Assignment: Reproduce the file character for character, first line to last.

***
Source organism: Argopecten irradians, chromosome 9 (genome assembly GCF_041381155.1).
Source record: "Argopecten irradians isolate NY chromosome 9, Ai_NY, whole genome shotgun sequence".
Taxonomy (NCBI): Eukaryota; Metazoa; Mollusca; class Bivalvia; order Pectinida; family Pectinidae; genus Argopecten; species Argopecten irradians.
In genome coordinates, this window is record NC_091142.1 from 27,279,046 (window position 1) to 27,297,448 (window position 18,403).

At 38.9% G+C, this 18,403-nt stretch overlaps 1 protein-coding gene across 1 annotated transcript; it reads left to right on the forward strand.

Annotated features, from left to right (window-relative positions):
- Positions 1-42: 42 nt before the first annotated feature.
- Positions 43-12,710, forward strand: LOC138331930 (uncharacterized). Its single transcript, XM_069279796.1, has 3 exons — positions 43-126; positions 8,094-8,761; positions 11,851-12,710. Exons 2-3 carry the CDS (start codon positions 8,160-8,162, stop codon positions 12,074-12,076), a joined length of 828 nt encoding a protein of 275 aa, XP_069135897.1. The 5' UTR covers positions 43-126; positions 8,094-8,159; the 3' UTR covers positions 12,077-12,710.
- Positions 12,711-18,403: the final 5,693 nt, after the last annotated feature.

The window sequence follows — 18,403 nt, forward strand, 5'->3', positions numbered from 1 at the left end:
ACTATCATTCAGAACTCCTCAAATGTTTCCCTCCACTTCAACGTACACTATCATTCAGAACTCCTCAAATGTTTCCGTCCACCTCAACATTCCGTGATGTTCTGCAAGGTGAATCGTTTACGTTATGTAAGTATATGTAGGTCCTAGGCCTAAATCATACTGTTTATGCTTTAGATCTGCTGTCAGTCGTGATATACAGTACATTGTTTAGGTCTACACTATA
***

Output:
Source organism: Argopecten irradians, chromosome 9 (genome assembly GCF_041381155.1).
Source record: "Argopecten irradians isolate NY chromosome 9, Ai_NY, whole genome shotgun sequence".
Taxonomy (NCBI): Eukaryota; Metazoa; Mollusca; class Bivalvia; order Pectinida; family Pectinidae; genus Argopecten; species Argopecten irradians.
In genome coordinates, this window is record NC_091142.1 from 27,279,046 (window position 1) to 27,297,448 (window position 18,403).

At 38.9% G+C, this 18,403-nt stretch overlaps 1 protein-coding gene across 1 annotated transcript; it reads left to right on the forward strand.

Annotated features, from left to right (window-relative positions):
- Positions 1-42: 42 nt before the first annotated feature.
- Positions 43-12,710, forward strand: LOC138331930 (uncharacterized). Its single transcript, XM_069279796.1, has 3 exons — positions 43-126; positions 8,094-8,761; positions 11,851-12,710. Exons 2-3 carry the CDS (start codon positions 8,160-8,162, stop codon positions 12,074-12,076), a joined length of 828 nt encoding a protein of 275 aa, XP_069135897.1. The 5' UTR covers positions 43-126; positions 8,094-8,159; the 3' UTR covers positions 12,077-12,710.
- Positions 12,711-18,403: the final 5,693 nt, after the last annotated feature.

The window sequence follows — 18,403 nt, forward strand, 5'->3', positions numbered from 1 at the left end:
ACTATCATTCAGAACTCCTCAAATGTTTCCCTCCACTTCAACGTACACTATCATTCAGAACTCCTCAAATGTTTCCGTCCACCTCAACATTCCGTGATGTTCTGCAAGGTGAATCGTTTACGTTATGTAAGTATATGTAGGTCCTAGGCCTAAATCATACTGTTTATGCTTTAGATCTGCTGTCAGTCGTGATATACAGTACATTGTTTAGGTCTACACTATA